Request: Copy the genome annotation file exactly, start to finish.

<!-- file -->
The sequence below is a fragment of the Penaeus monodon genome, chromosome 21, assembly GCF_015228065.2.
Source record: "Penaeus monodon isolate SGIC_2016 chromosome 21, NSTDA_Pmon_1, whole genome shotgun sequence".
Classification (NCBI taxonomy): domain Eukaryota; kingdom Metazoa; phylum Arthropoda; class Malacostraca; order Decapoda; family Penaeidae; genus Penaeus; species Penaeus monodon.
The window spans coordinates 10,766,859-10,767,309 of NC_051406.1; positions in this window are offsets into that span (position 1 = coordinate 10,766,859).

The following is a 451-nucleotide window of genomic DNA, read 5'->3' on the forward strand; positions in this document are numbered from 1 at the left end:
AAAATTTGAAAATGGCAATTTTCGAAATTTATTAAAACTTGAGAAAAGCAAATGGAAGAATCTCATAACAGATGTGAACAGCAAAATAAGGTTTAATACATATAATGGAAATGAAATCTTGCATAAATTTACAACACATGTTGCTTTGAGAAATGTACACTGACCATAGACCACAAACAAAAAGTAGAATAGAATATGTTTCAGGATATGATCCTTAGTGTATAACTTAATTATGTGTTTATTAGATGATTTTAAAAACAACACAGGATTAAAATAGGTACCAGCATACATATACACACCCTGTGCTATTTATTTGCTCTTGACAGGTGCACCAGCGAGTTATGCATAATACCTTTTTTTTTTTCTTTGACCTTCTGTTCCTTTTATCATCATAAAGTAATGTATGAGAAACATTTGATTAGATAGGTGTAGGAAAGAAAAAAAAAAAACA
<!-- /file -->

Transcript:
The sequence below is a fragment of the Penaeus monodon genome, chromosome 21, assembly GCF_015228065.2.
Source record: "Penaeus monodon isolate SGIC_2016 chromosome 21, NSTDA_Pmon_1, whole genome shotgun sequence".
Classification (NCBI taxonomy): domain Eukaryota; kingdom Metazoa; phylum Arthropoda; class Malacostraca; order Decapoda; family Penaeidae; genus Penaeus; species Penaeus monodon.
The window spans coordinates 10,766,859-10,767,309 of NC_051406.1; positions in this window are offsets into that span (position 1 = coordinate 10,766,859).

The following is a 451-nucleotide window of genomic DNA, read 5'->3' on the forward strand; positions in this document are numbered from 1 at the left end:
AAAATTTGAAAATGGCAATTTTCGAAATTTATTAAAACTTGAGAAAAGCAAATGGAAGAATCTCATAACAGATGTGAACAGCAAAATAAGGTTTAATACATATAATGGAAATGAAATCTTGCATAAATTTACAACACATGTTGCTTTGAGAAATGTACACTGACCATAGACCACAAACAAAAAGTAGAATAGAATATGTTTCAGGATATGATCCTTAGTGTATAACTTAATTATGTGTTTATTAGATGATTTTAAAAACAACACAGGATTAAAATAGGTACCAGCATACATATACACACCCTGTGCTATTTATTTGCTCTTGACAGGTGCACCAGCGAGTTATGCATAATACCTTTTTTTTTTTCTTTGACCTTCTGTTCCTTTTATCATCATAAAGTAATGTATGAGAAACATTTGATTAGATAGGTGTAGGAAAGAAAAAAAAAAAACA